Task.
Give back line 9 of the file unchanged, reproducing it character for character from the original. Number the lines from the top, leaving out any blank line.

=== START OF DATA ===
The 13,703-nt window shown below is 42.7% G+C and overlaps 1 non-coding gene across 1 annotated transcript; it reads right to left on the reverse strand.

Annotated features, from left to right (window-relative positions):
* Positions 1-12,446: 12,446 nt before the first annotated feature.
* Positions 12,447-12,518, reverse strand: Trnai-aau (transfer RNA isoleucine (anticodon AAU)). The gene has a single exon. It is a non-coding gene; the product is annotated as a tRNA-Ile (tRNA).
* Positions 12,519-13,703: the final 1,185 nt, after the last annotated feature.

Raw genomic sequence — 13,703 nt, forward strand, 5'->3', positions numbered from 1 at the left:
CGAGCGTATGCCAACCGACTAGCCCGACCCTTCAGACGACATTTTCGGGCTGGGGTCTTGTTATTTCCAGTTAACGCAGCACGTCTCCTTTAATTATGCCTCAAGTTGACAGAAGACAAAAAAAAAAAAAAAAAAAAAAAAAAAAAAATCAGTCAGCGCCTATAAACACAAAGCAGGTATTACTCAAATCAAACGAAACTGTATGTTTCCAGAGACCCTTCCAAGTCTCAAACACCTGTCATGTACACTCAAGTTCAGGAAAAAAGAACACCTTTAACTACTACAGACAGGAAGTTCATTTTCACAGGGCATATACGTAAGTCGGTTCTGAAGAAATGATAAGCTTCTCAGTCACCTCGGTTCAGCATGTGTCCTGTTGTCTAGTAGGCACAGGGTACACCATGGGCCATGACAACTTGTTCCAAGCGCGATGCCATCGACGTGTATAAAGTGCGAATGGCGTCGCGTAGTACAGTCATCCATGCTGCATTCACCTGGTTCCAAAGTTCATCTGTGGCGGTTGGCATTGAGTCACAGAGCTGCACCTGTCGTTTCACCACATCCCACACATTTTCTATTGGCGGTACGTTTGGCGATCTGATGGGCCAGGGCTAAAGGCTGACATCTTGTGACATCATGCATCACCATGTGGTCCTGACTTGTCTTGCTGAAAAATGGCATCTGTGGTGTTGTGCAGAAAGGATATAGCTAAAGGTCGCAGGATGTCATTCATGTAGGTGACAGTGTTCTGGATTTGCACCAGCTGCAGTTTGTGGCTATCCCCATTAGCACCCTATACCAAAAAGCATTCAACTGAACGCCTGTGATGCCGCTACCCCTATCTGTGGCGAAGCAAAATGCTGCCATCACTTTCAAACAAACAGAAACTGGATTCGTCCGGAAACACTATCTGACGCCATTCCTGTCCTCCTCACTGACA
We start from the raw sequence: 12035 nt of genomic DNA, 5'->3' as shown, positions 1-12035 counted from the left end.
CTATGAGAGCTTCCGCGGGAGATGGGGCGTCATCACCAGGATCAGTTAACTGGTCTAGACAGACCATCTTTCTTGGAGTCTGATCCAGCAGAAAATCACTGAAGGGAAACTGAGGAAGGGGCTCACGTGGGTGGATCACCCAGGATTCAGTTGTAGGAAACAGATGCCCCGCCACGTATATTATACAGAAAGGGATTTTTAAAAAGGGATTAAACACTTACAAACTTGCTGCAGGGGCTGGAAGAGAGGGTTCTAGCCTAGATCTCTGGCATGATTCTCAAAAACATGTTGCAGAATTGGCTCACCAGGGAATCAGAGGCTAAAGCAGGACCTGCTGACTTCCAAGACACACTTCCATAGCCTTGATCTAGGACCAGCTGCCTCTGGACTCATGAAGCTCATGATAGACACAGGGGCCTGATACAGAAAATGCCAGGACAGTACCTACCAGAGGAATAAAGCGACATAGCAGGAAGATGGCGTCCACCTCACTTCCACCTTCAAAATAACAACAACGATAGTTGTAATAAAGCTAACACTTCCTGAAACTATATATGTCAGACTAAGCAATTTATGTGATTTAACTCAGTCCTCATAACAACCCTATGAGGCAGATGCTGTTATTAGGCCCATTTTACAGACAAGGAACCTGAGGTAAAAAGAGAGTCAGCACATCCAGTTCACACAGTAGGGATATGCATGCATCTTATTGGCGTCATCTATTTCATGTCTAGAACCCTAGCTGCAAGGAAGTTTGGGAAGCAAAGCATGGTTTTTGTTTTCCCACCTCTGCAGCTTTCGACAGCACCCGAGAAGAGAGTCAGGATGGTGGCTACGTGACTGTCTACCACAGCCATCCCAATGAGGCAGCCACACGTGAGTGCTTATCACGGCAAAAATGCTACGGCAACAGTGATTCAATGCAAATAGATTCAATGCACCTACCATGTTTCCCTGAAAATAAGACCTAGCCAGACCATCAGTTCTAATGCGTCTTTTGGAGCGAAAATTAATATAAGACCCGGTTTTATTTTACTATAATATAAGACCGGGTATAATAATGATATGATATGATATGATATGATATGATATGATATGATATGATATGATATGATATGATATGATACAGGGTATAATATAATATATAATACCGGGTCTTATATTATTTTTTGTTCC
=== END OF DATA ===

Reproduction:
CTATGAGAGCTTCCGCGGGAGATGGGGCGTCATCACCAGGATCAGTTAACTGGTCTAGACAGACCATCTTTCTTGGAGTCTGATCCAGCAGAAAATCACTGAAGGGAAACTGAGGAAGGGGCTCACGTGGGTGGATCACCCAGGATTCAGTTGTAGGAAACAGATGCCCCGCCACGTATATTATACAGAAAGGGATTTTTAAAAAGGGATTAAACACTTACAAACTTGCTGCAGGGGCTGGAAGAGAGGGTTCTAGCCTAGATCTCTGGCATGATTCTCAAAAACATGTTGCAGAATTGGCTCACCAGGGAATCAGAGGCTAAAGCAGGACCTGCTGACTTCCAAGACACACTTCCATAGCCTTGATCTAGGACCAGCTGCCTCTGGACTCATGAAGCTCATGATAGACACAGGGGCCTGATACAGAAAATGCCAGGACAGTACCTACCAGAGGAATAAAGCGACATAGCAGGAAGATGGCGTCCACCTCACTTCCACCTTCAAAATAACAACAACGATAGTTGTAATAAAGCTAACACTTCCTGAAACTATATATGTCAGACTAAGCAATTTATGTGATTTAACTCAGTCCTCATAACAACCCTATGAGGCAGATGCTGTTATTAGGCCCATTTTACAGACAAGGAACCTGAGGTAAAAAGAGAGTCAGCACATCCAGTTCACACAGTAGGGATATGCATGCATCTTATTGGCGTCATCTATTTCATGTCTAGAACCCTAGCTGCAAGGAAGTTTGGGAAGCAAAGCATGGTTTTTGTTTTCCCACCTCTGCAGCTTTCGACAGCACCCGAGAAGAGAGTCAGGATGGTGGCTACGTGACTGTCTACCACAGCCATCCCAATGAGGCAGCCACACGTGAGTGCTTATCACGGCAAAAATGCTACGGCAACAGTGATTCAATGCAAATAGATTCAATGCACCTACCATGTTTCCCTGAAAATAAGACCTAGCCAGACCATCAGTTCTAATGCGTCTTTTGGAGCGAAAATTAATATAAGACCCGGTTTTATTTTACTATAATATAAGACCGGGTATAATAATGATATGATATGATATGATATGATATGATATGATATGATATGATATGATATGATATGATATGATACAGGGTATAATATAATATATAATACCGGGTCTTATATTATTTTTTGTTCC